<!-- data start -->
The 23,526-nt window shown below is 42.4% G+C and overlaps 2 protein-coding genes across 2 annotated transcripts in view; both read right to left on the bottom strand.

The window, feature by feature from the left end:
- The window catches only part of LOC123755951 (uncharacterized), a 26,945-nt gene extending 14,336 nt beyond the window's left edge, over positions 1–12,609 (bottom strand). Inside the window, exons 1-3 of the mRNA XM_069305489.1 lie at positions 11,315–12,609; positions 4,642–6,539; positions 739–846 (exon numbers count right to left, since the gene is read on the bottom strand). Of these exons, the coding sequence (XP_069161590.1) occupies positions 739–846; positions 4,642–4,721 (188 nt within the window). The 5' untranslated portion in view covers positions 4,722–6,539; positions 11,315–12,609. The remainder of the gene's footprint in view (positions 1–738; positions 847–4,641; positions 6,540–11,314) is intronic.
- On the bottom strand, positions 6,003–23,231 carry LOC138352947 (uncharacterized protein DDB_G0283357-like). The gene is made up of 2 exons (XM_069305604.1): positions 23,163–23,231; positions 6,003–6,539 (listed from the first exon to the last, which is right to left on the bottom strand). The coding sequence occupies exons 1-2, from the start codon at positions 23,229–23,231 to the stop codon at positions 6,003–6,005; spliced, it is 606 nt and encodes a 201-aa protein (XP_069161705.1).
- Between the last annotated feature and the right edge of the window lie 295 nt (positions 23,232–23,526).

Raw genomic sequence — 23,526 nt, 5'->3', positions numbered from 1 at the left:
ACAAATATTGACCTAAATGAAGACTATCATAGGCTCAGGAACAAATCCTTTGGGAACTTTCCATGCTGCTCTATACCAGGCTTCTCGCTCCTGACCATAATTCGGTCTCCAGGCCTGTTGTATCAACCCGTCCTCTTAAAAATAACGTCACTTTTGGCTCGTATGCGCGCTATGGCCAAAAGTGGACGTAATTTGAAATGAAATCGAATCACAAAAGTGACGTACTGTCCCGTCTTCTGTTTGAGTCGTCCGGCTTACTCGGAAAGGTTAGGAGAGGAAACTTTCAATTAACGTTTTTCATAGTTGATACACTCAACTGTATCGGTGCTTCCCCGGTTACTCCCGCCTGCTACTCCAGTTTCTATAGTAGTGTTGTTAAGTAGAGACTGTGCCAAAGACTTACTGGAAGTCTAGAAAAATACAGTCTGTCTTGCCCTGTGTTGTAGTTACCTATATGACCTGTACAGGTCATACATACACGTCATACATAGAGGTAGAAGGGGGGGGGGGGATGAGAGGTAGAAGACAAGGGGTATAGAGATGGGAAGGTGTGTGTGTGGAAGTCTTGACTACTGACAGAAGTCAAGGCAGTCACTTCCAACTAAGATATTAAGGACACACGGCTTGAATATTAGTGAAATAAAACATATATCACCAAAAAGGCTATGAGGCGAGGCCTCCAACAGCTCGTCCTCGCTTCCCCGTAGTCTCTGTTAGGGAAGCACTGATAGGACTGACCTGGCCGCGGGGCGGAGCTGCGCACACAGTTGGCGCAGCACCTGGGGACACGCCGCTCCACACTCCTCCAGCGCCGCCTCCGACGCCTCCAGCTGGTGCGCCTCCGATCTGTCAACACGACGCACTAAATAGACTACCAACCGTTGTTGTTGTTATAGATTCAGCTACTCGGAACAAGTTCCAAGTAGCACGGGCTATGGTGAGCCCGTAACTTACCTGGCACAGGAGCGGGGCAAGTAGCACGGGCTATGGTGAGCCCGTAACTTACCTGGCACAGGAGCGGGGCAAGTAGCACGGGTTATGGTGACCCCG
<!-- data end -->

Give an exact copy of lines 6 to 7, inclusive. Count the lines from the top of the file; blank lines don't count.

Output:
Raw genomic sequence — 23,526 nt, 5'->3', positions numbered from 1 at the left:
ACAAATATTGACCTAAATGAAGACTATCATAGGCTCAGGAACAAATCCTTTGGGAACTTTCCATGCTGCTCTATACCAGGCTTCTCGCTCCTGACCATAATTCGGTCTCCAGGCCTGTTGTATCAACCCGTCCTCTTAAAAATAACGTCACTTTTGGCTCGTATGCGCGCTATGGCCAAAAGTGGACGTAATTTGAAATGAAATCGAATCACAAAAGTGACGTACTGTCCCGTCTTCTGTTTGAGTCGTCCGGCTTACTCGGAAAGGTTAGGAGAGGAAACTTTCAATTAACGTTTTTCATAGTTGATACACTCAACTGTATCGGTGCTTCCCCGGTTACTCCCGCCTGCTACTCCAGTTTCTATAGTAGTGTTGTTAAGTAGAGACTGTGCCAAAGACTTACTGGAAGTCTAGAAAAATACAGTCTGTCTTGCCCTGTGTTGTAGTTACCTATATGACCTGTACAGGTCATACATACACGTCATACATAGAGGTAGAAGGGGGGGGGGGGATGAGAGGTAGAAGACAAGGGGTATAGAGATGGGAAGGTGTGTGTGTGGAAGTCTTGACTACTGACAGAAGTCAAGGCAGTCACTTCCAACTAAGATATTAAGGACACACGGCTTGAATATTAGTGAAATAAAACATATATCACCAAAAAGGCTATGAGGCGAGGCCTCCAACAGCTCGTCCTCGCTTCCCCGTAGTCTCTGTTAGGGAAGCACTGATAGGACTGACCTGGCCGCGGGGCGGAGCTGCGCACACAGTTGGCGCAGCACCTGGGGACACGCCGCTCCACACTCCTCCAGCGCCGCCTCCGACGCCTCCAGCTGGTGCGCCTCCGATCTGTCAACACGACGCACTAAATAGACTACCAACCGTTGTTGTTGTTATAGATTCAGCTACTCGGAACAAGTTCCAAGTAGCACGGGCTATGGTGAGCCCGTAACTTACCTGGCACAGGAGCGGGGCAAGTAGCACGGGCTATGGTGAGCCCGTAACTTACCTGGCACAGGAGCGGGGCAAGTAGCACGGGTTATGGTGACCCCG